See You in the Cosmos (2017)

Winner, Golden Kite Award • Winner, Great Lakes Great Reads Award • Junior Library Guild Selection • Top 10 Kids’ IndieNext Pick • Amazon Best Children’s Books of 2017 • Starred reviews in Kirkus and Publisher’s Weekly

See You in the Cosmos is both my first novel for young readers, and my first novel to be published by a major publisher. Here’s the official description from the (quite beautiful) jacket:

See You in the Cosmos Jacket

Jacket Art: Heads of State / Art Director: Jacqui McDonough

11-year-old Alex Petroski loves space and rockets, his mom, his brother, and his dog Carl Sagan—named for his hero, the real-life astronomer. All he wants is to launch his golden iPod into space the way Carl Sagan (the man, not the dog) launched his Golden Record on the Voyager spacecraft in 1977. From Colorado to New Mexico, Las Vegas to L.A., Alex records a journey on his iPod to show other lifeforms what life on earth, his earth, is like. But his destination keeps changing. And the funny, lost, remarkable people he meets along the way can only partially prepare him for the secrets he’ll uncover—from the truth about his long-dead dad to the fact that, for a kid with a troubled mom and a mostly not-around brother, he has way more family than he ever knew.

Sound interesting? I hope so. It was published jointly in the spring of 2017 by Dial Books for Young Readers (US) and Puffin (UK). It’s also available now in translation from other publishers in over thirty countries. There’s an audiobook, too, complete with sound design and an ensemble cast (it’s great).

Out of all the things that early readers have said about the book, this, from Gary D. Schmidt, author of National Book Award finalist Okay for Now, is one of my favorites:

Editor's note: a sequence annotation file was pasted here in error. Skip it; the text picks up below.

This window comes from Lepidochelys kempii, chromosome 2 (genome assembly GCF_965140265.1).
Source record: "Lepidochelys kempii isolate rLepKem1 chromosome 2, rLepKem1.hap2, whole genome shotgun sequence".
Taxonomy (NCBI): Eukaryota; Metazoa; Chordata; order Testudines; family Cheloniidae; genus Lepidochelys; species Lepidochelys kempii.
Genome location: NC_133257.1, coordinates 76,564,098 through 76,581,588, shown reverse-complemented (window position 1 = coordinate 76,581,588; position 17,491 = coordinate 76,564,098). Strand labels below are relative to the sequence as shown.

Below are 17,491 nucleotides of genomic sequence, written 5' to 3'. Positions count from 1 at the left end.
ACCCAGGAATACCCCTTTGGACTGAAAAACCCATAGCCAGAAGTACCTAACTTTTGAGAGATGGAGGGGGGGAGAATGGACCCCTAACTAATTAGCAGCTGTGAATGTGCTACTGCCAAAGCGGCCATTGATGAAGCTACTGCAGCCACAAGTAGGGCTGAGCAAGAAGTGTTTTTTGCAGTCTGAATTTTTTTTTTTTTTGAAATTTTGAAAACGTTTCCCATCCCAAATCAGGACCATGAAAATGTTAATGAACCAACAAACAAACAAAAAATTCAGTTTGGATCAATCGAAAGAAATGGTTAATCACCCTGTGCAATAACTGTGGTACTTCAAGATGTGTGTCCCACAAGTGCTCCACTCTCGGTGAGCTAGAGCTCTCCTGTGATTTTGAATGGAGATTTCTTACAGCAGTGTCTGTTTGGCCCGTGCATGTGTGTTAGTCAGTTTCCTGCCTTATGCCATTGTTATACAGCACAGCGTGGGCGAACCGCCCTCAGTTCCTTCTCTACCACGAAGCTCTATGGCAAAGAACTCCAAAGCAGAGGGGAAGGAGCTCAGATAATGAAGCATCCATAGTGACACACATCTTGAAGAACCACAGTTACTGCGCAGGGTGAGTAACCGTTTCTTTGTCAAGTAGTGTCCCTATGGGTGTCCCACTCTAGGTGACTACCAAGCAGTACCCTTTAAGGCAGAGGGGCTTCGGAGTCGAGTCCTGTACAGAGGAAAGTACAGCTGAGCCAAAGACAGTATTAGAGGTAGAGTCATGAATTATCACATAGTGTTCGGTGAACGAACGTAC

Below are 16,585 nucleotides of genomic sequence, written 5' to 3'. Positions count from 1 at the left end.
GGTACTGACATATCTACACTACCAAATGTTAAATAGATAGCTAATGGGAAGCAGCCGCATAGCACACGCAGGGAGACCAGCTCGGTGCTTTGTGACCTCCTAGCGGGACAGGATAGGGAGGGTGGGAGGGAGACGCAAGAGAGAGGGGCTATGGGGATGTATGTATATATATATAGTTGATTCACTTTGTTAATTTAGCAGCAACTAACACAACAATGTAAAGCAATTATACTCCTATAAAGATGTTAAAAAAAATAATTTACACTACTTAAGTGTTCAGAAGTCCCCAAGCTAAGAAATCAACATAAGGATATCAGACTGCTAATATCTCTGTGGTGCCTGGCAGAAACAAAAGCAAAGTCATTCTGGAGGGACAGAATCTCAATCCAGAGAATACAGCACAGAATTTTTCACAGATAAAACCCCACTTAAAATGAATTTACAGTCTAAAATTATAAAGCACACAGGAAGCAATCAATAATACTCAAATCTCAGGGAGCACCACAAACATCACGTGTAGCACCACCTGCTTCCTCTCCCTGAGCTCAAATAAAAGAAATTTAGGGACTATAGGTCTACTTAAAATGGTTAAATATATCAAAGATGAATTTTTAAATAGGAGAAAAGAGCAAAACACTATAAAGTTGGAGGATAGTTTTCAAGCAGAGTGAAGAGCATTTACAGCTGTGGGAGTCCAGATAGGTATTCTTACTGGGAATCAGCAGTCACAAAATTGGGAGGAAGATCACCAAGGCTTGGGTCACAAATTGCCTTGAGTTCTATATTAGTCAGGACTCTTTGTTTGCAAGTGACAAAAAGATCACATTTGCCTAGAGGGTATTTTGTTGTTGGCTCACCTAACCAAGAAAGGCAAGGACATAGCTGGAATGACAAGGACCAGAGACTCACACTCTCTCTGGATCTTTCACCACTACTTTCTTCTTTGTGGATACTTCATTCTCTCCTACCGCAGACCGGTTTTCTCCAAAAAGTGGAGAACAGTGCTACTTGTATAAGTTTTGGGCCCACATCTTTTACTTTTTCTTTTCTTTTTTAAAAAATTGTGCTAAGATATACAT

It is not always that we read a novel that so powerfully affirms our human capacity for grace and love and understanding; we need this book for the ways in which it gives us more to be human beings with.

Tools for being human! I really like that.

Where to get your copy:

Your local bookstore / Libraries / Amazon / Barnes & Noble / iBooks


If you’re interested in a how See You in the Cosmos became a published book, you’re in luck. I made a podcast about its making, in which I interviewed many of the people involved in the process. Here’s the introduction:

You can listen to the entire fifteen-episode series on SoundCloud, Apple Podcasts, and other places you find podcasts. There’s also an RSS feed, for those who know what that is.

Commonly Asked Questions

Here are some questions I often get asked about the book. If you have any others, don’t hesitate email me. Even if you don’t have any questions, and just want to share your experience reading the book, I’d be thrilled to hear from you. I especially love hearing from young readers!

What inspired you to write the book?

I get this one a lot. Here’s what I said in an interview on the blog of the Michigan chapter of SCBWI (The Society of Children’s Book Writers and Illustrators):

I had the idea for the story when I was back at my parents’ house over Thanksgiving, in 2012. I was hanging out in my younger brother’s room and saw that he had a copy of Carl Sagan’s Pale Blue Dot, and remembered an episode of the NPR show Radiolab that I’d heard years before, in which Sagan’s widow Ann Druyan talked about how the two fell in love as they worked to gather sounds for the Voyager Golden Record. When I woke up the next morning, the basic premise just popped into my head: A boy and his dog; an iPod bound for space.

Will there be a sequel?

I’m not currently working on one, but maybe in the future. We’ll see :)

Is there going to be a movie? I hope there’s a movie!

I hope so too! I’ve been talking to producers and directors about it but that’s still a long ways from it being a movie you can watch. If you work in film/television and are interested in rights, please contact my agent, Mary Pender.

Do you do school visits?

I do. Educators can contact me for info about my availability and speaking fees. As an alternative to in-person visits, I also do Skype calls for free. I’ve found that these work best as informal Q&As, lasting about a half hour, with groups who’ve already read the book. And if you happen to be a student and your class or reading group has read See You in the Cosmos, you can ask your teacher or librarian/media specialist to email me.

Do you have a dog?

I do! You can see a picture of him on my About page.


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